Fewer U.S. hospitals can care for children

Fewer U.S. hospitals can care for children
From Reuters - July 14, 2017

In Massachusetts, a child who winds up in an emergency room - whether for a routine or a serious problem - is likely to be transferred to a second hospital for care, a potentially concerning trend thats being reported by physicians throughout the United States, researchers say.

At the root, they maintain, is the disappearance of pediatric community hospital care.

The number of children transferred from one hospital to another increased by more than 36 percent in Massachusetts from 2004 to 2014, and only about 20 percent of the states 66 hospitals completed care for more than half of their pediatric patients without transferring them, the research team reports in JAMA Pediatrics.

Pediatric hospital care is less available than it used to be, mostly because community hospitals are increasingly transferring children to larger centers, said senior author Dr. Michael McManus, a pediatrician and professor at Harvard Medical School in Boston.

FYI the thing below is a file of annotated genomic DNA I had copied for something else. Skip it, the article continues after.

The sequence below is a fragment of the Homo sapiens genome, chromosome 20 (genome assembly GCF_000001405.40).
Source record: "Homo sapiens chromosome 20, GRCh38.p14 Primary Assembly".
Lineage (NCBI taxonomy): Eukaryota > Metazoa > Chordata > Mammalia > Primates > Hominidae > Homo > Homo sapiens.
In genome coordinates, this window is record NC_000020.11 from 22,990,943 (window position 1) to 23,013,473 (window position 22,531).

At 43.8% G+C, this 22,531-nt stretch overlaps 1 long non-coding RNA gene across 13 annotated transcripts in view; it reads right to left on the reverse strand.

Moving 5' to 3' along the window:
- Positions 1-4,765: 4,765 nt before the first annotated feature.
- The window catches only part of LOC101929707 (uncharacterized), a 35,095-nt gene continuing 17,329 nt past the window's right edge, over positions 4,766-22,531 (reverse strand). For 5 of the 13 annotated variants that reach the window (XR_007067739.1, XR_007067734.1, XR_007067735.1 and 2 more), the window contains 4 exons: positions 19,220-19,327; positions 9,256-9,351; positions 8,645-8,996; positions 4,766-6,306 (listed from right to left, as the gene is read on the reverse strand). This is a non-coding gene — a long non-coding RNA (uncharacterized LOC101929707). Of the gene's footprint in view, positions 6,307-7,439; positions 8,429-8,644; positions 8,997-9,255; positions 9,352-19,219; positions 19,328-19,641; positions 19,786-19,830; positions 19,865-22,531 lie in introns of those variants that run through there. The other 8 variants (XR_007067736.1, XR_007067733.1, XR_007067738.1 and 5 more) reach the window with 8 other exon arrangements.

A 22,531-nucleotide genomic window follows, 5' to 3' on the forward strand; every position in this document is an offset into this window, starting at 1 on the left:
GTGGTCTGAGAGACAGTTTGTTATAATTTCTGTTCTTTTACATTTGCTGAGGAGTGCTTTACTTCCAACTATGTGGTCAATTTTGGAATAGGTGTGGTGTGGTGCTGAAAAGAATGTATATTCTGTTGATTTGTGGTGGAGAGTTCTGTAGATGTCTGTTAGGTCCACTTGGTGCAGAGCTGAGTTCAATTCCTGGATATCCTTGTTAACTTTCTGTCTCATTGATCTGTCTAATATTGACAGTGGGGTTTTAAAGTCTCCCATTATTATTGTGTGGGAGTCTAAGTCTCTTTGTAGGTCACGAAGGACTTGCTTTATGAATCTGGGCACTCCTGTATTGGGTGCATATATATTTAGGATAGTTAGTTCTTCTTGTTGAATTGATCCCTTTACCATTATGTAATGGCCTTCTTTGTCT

Transfer can greatly improve care for some conditions, he said in an email, but can delay and potentially worsen care for others.

The research showed consolidation of care into regional centers for both adults and children over the decade studied. But the move to regional care for children far outpaced that for adults.

The likelihood of a hospital completing a childs care without a transfer dropped by 65 percent from 2004 to 2014, while the likelihood of a hospital completing an adults care without a transfer fell by 11 percent, the study found.

Dr. Nicholas Mohr, a professor at the University of Iowa Carver College of Medicine in Iowa City, said doctors have seen the trend in hospitals throughout the U.S. But the number of children transferred between Massachusetts hospitals surprised him.

Fewer children are being cared for in community hospitals, he said in a phone interview. The big question is whether thats good or bad.

We dont know what the outcome differences are. Thats the million-dollar question, said Mohr, who was not involved in the study.

Altogether, the researchers analyzed more than 34 million emergency department as well as inpatient and observation admissions, using data from every acute-care hospital in Massachusetts for 10 years.


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